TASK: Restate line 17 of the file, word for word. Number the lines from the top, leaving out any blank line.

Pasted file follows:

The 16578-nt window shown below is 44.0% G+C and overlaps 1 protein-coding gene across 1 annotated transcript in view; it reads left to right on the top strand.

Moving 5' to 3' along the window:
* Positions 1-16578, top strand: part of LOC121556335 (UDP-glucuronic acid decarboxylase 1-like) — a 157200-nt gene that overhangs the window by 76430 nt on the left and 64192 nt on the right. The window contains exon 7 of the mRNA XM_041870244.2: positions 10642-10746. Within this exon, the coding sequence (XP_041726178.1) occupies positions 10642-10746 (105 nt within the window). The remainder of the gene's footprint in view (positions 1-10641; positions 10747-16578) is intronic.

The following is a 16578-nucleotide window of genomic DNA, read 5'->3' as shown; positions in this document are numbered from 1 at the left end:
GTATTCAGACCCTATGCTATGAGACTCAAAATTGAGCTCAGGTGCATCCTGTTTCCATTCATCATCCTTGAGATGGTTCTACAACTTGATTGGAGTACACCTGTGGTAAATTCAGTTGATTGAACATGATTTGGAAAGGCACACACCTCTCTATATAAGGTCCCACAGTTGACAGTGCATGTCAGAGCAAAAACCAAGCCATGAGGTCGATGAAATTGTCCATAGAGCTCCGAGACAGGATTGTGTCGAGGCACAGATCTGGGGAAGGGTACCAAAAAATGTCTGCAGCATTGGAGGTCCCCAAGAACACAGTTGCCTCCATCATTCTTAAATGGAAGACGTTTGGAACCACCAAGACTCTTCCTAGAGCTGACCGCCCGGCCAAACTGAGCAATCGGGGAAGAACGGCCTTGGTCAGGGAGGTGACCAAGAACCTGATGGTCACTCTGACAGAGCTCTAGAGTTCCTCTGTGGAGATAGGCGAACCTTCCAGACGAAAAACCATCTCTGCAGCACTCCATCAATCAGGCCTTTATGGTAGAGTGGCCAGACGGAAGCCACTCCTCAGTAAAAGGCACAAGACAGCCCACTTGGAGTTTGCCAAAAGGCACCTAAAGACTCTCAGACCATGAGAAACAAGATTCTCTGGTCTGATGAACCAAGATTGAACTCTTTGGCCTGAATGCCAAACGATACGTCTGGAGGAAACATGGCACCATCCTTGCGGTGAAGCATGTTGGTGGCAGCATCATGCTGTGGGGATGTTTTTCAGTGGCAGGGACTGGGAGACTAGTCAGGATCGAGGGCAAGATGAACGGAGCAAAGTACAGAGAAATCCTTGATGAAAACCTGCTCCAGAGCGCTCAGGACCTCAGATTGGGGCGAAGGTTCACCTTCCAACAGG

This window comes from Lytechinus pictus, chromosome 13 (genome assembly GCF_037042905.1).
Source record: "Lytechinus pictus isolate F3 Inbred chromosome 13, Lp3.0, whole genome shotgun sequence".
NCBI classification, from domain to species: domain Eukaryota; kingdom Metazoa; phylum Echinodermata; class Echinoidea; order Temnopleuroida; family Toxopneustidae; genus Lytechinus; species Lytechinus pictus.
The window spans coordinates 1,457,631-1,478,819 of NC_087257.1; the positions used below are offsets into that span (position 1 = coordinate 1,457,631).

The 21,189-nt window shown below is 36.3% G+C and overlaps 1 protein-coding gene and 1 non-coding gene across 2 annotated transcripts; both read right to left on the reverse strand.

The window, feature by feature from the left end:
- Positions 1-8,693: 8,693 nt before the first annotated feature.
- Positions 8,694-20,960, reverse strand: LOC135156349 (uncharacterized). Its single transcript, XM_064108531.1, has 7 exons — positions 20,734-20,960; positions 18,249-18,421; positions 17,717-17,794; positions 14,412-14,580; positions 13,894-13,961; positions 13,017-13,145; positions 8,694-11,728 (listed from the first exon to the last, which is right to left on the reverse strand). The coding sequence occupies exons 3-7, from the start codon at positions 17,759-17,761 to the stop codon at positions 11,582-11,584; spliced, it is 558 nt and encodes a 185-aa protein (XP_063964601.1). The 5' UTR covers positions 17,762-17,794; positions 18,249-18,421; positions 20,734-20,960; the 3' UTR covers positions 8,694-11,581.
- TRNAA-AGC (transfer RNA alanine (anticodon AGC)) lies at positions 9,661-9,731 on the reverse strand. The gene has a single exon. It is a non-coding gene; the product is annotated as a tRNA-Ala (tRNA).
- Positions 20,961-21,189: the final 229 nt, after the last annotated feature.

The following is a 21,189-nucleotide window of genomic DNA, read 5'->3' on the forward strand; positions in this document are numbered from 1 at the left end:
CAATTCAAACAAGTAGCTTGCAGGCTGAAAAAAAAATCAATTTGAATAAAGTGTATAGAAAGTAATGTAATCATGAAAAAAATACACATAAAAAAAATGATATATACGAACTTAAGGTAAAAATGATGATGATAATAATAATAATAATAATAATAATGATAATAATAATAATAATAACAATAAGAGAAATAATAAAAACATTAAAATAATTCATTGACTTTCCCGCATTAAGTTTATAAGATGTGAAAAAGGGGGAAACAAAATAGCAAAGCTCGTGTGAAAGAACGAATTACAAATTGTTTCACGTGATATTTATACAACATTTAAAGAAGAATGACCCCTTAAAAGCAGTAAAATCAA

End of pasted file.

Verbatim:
CAATTCAAACAAGTAGCTTGCAGGCTGAAAAAAAAATCAATTTGAATAAAGTGTATAGAAAGTAATGTAATCATGAAAAAAATACACATAAAAAAAATGATATATACGAACTTAAGGTAAAAATGATGATGATAATAATAATAATAATAATAATAATGATAATAATAATAATAATAACAATAAGAGAAATAATAAAAACATTAAAATAATTCATTGACTTTCCCGCATTAAGTTTATAAGATGTGAAAAAGGGGGAAACAAAATAGCAAAGCTCGTGTGAAAGAACGAATTACAAATTGTTTCACGTGATATTTATACAACATTTAAAGAAGAATGACCCCTTAAAAGCAGTAAAATCAA